Wednesday, July 24, 2019

These Chairs Were Designed Using Recycled Clothing From Maison Margiela, Off-White, Raf Simons, and More

Upcycling has become a popular term of art in the fashion industry over the last year or so. Innovative designers like Marine Serre and Marni’s Francesco Risso, who make their garments using vintage scarves, deadstock fabric, or thrift store finds, have become darlings in the field. They, along with several more of their peers, are changing the way the industry sees its approach towards sustainability in the luxury sector, as well as taking the idea of repurposed fashion to the mainstream. Now, in honor of Earth Day, two more fashion entities are moving the needle further, this time with furniture. 

E-tailer LN-CC and designer DRx, otherwise known as Darren Romanelli, have come together to create a series of chairs upholstered entirely with garments from Martine Rose, Alyx, Vetements, Maison Margiela, Off-White, and Raf Simons. The collection includes a sofa and two chairs, each designed with patchwork and made in modern, spherical shapes. The three items mark an ongoing sustainability project between the store and DRx called RxCycle, with more specially designed, upcycled furniture to be produced and sold directly on the LN-CC site.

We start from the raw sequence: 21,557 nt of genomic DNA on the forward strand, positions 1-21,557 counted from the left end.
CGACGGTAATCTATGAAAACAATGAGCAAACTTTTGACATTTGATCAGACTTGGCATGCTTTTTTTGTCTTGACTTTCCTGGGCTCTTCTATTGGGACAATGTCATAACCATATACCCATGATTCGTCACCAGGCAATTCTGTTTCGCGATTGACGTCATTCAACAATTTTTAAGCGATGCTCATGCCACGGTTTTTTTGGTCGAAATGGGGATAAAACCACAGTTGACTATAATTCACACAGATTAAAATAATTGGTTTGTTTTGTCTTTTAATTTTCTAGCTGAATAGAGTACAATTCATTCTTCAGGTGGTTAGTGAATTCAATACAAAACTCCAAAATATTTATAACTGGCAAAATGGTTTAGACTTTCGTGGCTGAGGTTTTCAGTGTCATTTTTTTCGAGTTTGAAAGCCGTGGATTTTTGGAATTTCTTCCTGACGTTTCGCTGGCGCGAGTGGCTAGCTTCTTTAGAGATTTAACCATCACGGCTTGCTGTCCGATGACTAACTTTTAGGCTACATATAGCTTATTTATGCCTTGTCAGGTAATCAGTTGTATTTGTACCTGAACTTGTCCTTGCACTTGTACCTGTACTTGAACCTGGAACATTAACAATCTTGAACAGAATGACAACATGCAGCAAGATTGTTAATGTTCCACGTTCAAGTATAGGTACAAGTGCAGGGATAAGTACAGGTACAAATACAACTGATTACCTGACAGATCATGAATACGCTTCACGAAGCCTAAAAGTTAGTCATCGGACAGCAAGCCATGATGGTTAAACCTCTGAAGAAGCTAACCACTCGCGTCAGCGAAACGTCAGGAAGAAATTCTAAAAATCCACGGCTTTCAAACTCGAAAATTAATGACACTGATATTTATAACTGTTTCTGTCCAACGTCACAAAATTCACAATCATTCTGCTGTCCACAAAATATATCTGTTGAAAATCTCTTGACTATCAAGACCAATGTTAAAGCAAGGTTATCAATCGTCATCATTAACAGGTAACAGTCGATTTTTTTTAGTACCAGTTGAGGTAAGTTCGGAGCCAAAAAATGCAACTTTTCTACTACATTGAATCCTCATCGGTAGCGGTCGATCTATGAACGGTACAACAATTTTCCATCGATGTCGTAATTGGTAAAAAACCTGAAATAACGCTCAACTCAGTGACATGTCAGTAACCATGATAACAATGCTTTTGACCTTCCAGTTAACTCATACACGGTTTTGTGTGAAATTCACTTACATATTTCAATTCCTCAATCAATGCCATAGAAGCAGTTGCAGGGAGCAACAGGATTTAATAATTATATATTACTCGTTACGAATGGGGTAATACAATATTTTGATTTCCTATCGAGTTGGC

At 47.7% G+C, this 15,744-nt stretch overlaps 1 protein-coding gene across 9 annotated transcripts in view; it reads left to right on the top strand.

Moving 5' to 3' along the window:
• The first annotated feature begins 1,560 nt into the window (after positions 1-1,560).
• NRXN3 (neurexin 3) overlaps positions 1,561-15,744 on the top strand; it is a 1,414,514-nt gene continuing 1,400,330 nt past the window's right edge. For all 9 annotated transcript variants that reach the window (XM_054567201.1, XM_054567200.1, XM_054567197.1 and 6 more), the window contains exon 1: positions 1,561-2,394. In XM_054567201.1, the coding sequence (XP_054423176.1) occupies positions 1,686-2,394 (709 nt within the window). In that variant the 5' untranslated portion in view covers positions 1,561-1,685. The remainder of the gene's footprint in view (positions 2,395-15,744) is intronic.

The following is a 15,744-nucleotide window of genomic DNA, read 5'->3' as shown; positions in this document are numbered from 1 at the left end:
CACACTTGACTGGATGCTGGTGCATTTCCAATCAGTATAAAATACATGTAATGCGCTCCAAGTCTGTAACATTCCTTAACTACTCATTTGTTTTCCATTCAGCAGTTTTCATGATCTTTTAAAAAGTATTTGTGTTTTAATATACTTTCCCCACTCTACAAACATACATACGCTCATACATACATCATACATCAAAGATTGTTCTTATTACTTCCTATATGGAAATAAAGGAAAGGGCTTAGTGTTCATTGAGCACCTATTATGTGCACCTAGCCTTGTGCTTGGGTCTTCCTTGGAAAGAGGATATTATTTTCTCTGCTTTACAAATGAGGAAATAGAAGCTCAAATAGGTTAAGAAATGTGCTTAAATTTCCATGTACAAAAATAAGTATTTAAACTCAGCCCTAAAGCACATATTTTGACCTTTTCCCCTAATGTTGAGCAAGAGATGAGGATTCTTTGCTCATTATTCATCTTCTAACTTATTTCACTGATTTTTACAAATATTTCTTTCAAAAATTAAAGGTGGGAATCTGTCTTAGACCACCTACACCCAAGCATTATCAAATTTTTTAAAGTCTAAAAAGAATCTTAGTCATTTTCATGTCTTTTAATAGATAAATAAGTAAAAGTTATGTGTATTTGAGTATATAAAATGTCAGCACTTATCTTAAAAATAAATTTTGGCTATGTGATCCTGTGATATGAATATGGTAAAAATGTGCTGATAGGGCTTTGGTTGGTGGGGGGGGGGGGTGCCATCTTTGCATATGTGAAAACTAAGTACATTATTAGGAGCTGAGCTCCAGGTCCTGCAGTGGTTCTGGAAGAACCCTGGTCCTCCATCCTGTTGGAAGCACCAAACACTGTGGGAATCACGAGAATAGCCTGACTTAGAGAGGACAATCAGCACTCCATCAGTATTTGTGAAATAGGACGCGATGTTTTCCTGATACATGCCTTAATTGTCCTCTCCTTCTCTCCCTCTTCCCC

“For nearly 20 years now, my core approach to design has been to focus on upcycling vintage pieces in order to breathe new life into discarded or overlooked materials,” Romanelli explains of his work. “When LN-CC contacted me about this project, I immediately recognized the synergy between their initiatives and my passion for reinvention.” LN-CC selected the designer pieces, handed them to Romanelli, and let him craft the chairs freely. As Reece Crisp, head of buying and creative at LN-CC says: “Having begun discussions in August of last year, the timing couldn’t have been better. With Fall 2018 in full flow, the idea was to make a selection of our favorite pieces from a select number of brands and rework those goods into furniture, as opposed to putting them on sale.” 

Crisp is excited to continue building RxCycle and to propose new creative initiatives that will limit the amount of clothing the site puts on sale or ultimately has to throw away. (On average, in Europe and the United States, a family can throw away up to 30 kilograms of clothing each year.) For Romanelli, it’s a new way of challenging and pushing vision forward as a designer. “The true importance of working with deadstock and repurposing material is that it functions as an important first step towards sustainability,” he says. “The added benefit is that it inspires us to create something new and exciting from these materials that would be discarded. That’s the fun part.”

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